In the case of PSSM, we are presented with an unusual problem. As noted above, 60-80% of draft horses test positive for PSSM1, and the affected breeds include breeds originally used to create the Sugarbush Draft Horse. That makes it difficult to avoid without changing how the breed looks. Refusing registration to all horses that test positive for PSSM would leave us with an unworkably small potential breeding population and would force us to remove some currently-registered horses from the breed; harshly restricting the offspring of currently registered horses with PSSM would undo more than six years of work to grow the breed. Neither are acceptable options. The ability to manage the symptoms with a low-starch, low-sugar diet also played a part in our decision to make PSSM one of the diseases that owners will be able to breed out.

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Glycogen Branching Enzyme Deficiency (GBED)

At a Glance
SDHR Disease Group Group 2 Copies of Genes Required
to Show Symptoms
2
Lethal? Yes Treatable? No
Typically Noticed Foalhood, if foal is born May Require Euthanization? Yes
Found In Horses descended from American Quarter Horse stallions Zantanon and King P-234

GBED is found primarily in American Quarter Horses and other related breeds (primarily Paints, but Appaloosas and others might be affected) who trace direct descent from the AQHA stallion Zantanon and his son, King P-234. (Interestingly, King P-234 is also the sire of Poco Bueno, the suspected source of HERDA.) The original study on GBED estimated that 8-10% of the descendants of King P-234 were carriers of GBED, and GBED may be responsible of up to 3% of abortions across the Quarter Horse population.

The disease affects how a horse converts sugars to energy and stores that energy; too little stored energy makes it difficult to fuel the muscles and brain. Two copies of GBED is consistently fatal. Many of these foals are aborted or stillborn. Foals born alive do not live longer than 18 weeks, and many of them don't make it to 8 weeks of age. The living foals have low energy, weakness, difficulty standing or breathing, low body temperature, contracted muscles or tendons, and seizures. They may die suddenly while exercising - for instance, while running in the pasture - or may have to be euthanized due to general weakness.

Horses must have two copies of the gene that causes GBED to display the effects of the gene. Please bear in mind that there are other diseases and conditions in foals that may look like GBED, simply because it looks like weakness; the only true way to tell if it is GBED is lab testing (either DNA testing or a muscle biopsy). If you suspect your horse is affected and you have not tested the foal yet, please work with your veterinarian to get a clear diagnosis.

Unlike the other diseases tightly tied to individual bloodlines (HYPP and HERDA), we are not outright banning GBED; the carriers are healthy, and preventing an affected foal is easy with mandatory genetic testing. It is a heartbreaking disease for breeders, but one that cannot be passed on 100% of the time simply because the horses with two copies of the gene die so quickly. That makes it something that can easily be removed from the breed over time.

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Junctional Epidermolysis Bullosa (JEB)

At a Glance
SDHR Disease Group Group 2 Copies of Genes Required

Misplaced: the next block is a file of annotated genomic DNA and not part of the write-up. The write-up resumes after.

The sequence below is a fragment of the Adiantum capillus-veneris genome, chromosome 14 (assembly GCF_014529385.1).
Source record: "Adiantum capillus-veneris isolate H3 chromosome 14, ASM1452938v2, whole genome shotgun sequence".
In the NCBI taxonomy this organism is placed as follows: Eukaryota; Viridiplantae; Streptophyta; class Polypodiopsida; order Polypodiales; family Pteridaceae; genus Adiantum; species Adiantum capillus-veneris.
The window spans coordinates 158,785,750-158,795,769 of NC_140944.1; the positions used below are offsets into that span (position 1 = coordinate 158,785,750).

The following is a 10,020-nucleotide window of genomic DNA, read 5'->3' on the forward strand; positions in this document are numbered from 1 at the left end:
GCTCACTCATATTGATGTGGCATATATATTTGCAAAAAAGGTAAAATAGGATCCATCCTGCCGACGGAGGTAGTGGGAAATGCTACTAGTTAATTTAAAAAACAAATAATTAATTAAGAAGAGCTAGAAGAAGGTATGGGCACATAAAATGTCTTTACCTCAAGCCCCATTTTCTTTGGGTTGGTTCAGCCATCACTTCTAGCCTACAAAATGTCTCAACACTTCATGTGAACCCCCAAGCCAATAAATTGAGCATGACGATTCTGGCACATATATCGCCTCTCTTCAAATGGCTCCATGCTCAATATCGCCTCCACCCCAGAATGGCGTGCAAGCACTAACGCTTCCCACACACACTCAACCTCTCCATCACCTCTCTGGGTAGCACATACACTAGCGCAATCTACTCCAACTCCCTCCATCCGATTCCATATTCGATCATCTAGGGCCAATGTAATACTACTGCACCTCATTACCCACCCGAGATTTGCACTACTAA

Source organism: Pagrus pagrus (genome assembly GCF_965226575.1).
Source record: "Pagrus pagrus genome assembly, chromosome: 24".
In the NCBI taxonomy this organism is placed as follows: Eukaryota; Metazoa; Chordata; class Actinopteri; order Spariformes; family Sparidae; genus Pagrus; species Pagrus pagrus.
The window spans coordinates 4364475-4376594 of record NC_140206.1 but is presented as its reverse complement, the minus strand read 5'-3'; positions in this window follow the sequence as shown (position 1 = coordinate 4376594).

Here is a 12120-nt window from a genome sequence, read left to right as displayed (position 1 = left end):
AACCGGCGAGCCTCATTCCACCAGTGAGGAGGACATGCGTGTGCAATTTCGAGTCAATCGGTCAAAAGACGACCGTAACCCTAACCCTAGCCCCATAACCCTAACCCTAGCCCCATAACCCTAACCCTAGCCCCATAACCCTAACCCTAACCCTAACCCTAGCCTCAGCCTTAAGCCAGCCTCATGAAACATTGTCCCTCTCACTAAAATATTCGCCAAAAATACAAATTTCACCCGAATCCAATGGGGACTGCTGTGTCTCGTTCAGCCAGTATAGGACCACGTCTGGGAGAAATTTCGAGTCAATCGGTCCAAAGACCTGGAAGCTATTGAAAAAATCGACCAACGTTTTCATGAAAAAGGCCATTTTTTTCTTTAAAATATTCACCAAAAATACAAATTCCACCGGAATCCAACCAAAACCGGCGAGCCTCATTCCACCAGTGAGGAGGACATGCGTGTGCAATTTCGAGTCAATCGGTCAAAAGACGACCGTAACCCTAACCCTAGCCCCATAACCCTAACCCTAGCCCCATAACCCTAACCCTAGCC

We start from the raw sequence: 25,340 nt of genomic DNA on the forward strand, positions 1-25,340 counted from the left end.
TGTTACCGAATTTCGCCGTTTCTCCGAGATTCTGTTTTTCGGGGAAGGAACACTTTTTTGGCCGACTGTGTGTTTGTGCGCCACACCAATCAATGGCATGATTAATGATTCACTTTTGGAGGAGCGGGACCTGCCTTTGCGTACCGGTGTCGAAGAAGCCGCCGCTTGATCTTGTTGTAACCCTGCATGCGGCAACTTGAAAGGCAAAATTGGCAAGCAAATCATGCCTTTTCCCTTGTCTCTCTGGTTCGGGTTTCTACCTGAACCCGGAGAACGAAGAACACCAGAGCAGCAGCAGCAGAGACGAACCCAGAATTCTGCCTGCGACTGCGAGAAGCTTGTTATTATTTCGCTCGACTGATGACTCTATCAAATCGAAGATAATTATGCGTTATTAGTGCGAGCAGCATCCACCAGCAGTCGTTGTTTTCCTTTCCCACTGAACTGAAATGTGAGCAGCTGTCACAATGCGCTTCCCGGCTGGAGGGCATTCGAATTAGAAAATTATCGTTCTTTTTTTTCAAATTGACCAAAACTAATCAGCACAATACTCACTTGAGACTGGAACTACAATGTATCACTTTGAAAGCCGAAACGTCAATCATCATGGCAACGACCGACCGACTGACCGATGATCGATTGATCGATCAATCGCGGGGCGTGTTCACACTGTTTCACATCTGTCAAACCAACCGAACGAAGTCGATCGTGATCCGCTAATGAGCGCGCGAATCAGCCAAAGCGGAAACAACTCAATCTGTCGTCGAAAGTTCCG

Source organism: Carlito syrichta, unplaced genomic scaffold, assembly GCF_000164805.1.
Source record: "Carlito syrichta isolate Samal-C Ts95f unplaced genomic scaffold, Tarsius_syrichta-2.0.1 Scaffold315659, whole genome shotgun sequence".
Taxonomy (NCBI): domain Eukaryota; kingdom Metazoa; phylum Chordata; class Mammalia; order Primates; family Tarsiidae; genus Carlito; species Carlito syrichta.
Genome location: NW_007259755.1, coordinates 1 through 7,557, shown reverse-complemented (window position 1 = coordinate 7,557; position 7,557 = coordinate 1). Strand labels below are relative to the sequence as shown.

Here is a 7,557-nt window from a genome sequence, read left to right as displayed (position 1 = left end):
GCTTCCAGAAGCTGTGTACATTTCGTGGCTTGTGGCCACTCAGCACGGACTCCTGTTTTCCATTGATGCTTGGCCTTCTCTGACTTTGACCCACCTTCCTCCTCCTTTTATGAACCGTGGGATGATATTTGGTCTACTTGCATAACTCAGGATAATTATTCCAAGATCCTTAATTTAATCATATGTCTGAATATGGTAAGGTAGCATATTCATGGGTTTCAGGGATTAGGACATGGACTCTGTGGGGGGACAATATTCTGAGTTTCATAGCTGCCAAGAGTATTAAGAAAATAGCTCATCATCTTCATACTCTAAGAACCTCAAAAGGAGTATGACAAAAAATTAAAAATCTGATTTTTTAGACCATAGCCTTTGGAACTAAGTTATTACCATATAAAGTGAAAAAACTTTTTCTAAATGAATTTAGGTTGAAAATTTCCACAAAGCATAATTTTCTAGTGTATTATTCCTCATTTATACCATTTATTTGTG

to Show Symptoms
2
Lethal? Yes Treatable? No
Typically Noticed Foalhood May Require Euthanization? Yes
Found In JEB1: Belgian Draft Horses and related breeds, French draft breeds
JEB2: American Saddlebreds

There are two types of JEB: JEB1 and JEB2. JEB1 is primarily found in Belgian draft horses and related breeds (such as the American Cream Draft), but has also been reported in French draft breeds (such as the Breton, Comtois, Vlaams Paard, and Belgische Koubloed Flander). It is estimated that 15-20% of Belgians carry JEB1, but that number is decreasing in the United States due to intense efforts by the American registries. JEB2 is primarily found in American Saddlebred horses. Approximately 4% of American Saddlebreds are estimated to carry JEB2.

In both forms, JEB affects the body's ability to hold the skin and hooves onto the rest of the body. Affected foals have sores and lesions that grow quickly from just pressure points to large patches across the body, ulcers in the mouth, and loss of the hoof wall - or even the entire hoof. They may also be born with front teeth, something not normally seen in foals until they are eight days old. Foals affected by JEB typically only live for 3-8 days; infections from the sores are common and often lethal, but the foals are sometimes euthanized simply because it is inhumane to allow an animal in such pain to continue to live.

Horses must have two copies of the gene that causes JEB to display the effects of the gene. Please bear in mind that there are other diseases and conditions in foals that may look like the initial stages of JEB; the only true way to know if it is JEB is genetic testing of the sire and dam. If you suspect your horse is affected, please work with your veterinarian to get a clear diagnosis.

As with PSSM, the breeds affected by JEB1 form an important part of the foundation of our breed, and avoiding them outright could easily result in a shift of conformation and type, drastically changing the breed we are working so hard to maintain. The American Belgian Draft Horse registry is also working to get all breeding horses tested for JEB1, something that will make it easier in the future to choose animals with out the disease - but only within the Belgian breed. It is a heartbreaking disease for breeders, but one that cannot be passed on 100% of the time simply because the horses with two copies of the gene die so quickly. Horses with one copy of the gene do not seem to be affected at all. That makes it something that can easily be removed from the breed over time.